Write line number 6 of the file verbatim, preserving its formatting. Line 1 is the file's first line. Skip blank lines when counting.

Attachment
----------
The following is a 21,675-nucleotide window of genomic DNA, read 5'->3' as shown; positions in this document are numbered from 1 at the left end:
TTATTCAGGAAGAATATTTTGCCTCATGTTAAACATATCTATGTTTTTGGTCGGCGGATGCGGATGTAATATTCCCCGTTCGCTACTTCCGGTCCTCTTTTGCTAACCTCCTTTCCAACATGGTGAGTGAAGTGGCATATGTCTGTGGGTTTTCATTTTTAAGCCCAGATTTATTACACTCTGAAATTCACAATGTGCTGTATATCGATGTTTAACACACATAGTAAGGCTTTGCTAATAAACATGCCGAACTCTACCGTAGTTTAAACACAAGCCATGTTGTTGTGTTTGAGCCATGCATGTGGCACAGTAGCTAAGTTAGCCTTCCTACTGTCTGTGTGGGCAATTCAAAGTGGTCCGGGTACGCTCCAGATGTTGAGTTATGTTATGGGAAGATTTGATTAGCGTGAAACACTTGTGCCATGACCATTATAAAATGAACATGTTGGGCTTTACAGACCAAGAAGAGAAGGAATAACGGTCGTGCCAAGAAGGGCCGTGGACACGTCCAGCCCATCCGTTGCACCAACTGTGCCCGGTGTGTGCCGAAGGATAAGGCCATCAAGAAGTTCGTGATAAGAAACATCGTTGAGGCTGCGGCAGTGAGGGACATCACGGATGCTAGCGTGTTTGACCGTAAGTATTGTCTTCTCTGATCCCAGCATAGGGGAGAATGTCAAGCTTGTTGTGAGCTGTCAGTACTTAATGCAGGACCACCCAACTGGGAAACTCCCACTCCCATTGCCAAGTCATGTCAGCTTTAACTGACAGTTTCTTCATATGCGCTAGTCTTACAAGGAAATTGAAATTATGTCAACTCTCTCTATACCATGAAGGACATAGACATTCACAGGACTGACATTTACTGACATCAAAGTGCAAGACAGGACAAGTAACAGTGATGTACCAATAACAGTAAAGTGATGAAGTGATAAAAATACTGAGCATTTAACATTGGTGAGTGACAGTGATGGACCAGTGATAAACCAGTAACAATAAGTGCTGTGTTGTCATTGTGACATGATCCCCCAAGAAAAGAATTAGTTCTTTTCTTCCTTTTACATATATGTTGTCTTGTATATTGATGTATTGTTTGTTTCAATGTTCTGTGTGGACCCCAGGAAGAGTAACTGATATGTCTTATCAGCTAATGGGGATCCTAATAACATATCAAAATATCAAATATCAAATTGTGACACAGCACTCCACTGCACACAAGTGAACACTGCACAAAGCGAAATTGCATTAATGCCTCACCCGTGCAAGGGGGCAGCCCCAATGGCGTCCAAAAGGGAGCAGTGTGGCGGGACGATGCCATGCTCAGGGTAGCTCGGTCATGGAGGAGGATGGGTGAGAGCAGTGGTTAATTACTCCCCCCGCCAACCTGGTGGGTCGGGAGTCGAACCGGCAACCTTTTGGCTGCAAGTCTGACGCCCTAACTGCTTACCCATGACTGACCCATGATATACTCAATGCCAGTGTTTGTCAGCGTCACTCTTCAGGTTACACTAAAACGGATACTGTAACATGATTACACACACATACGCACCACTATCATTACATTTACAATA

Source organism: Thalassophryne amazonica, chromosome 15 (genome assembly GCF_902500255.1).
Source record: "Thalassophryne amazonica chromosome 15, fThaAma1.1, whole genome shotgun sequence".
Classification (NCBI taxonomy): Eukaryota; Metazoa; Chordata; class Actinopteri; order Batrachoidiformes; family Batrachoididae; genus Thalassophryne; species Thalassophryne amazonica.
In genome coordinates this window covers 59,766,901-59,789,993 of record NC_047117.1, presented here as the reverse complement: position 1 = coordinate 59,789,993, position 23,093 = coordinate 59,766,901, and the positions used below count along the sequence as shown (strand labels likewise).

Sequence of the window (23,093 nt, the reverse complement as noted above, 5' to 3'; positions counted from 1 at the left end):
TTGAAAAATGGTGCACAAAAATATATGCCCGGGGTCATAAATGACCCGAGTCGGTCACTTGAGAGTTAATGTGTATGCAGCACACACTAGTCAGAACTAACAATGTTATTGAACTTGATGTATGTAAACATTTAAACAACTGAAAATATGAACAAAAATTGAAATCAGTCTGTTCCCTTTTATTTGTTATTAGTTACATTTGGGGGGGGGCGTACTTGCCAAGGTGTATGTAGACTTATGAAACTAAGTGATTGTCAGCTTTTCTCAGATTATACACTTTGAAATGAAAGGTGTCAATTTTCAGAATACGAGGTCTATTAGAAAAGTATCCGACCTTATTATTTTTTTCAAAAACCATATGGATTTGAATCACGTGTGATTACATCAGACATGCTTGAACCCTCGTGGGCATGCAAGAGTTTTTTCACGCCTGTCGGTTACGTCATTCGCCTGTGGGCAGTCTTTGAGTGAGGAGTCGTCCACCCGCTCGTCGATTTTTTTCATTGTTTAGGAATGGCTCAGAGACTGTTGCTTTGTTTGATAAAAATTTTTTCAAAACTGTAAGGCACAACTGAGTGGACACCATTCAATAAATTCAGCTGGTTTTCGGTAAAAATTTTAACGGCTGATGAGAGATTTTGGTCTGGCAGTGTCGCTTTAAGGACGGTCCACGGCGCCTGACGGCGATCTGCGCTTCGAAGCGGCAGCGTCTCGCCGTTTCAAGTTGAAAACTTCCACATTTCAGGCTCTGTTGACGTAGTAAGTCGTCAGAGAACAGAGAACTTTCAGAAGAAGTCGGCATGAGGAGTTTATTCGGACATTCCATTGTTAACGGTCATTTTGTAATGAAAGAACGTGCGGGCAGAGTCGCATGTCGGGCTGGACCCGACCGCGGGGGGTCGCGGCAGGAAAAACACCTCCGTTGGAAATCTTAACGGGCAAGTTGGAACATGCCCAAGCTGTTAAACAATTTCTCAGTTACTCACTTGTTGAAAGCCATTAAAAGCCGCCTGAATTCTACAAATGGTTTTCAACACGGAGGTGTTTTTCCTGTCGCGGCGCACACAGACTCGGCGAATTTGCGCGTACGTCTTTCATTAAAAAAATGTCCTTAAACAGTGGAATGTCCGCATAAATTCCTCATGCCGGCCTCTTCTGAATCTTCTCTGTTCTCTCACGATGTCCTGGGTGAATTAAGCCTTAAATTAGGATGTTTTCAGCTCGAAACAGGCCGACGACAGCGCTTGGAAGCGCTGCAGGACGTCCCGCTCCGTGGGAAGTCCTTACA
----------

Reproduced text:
In genome coordinates this window covers 59,766,901-59,789,993 of record NC_047117.1, presented here as the reverse complement: position 1 = coordinate 59,789,993, position 23,093 = coordinate 59,766,901, and the positions used below count along the sequence as shown (strand labels likewise).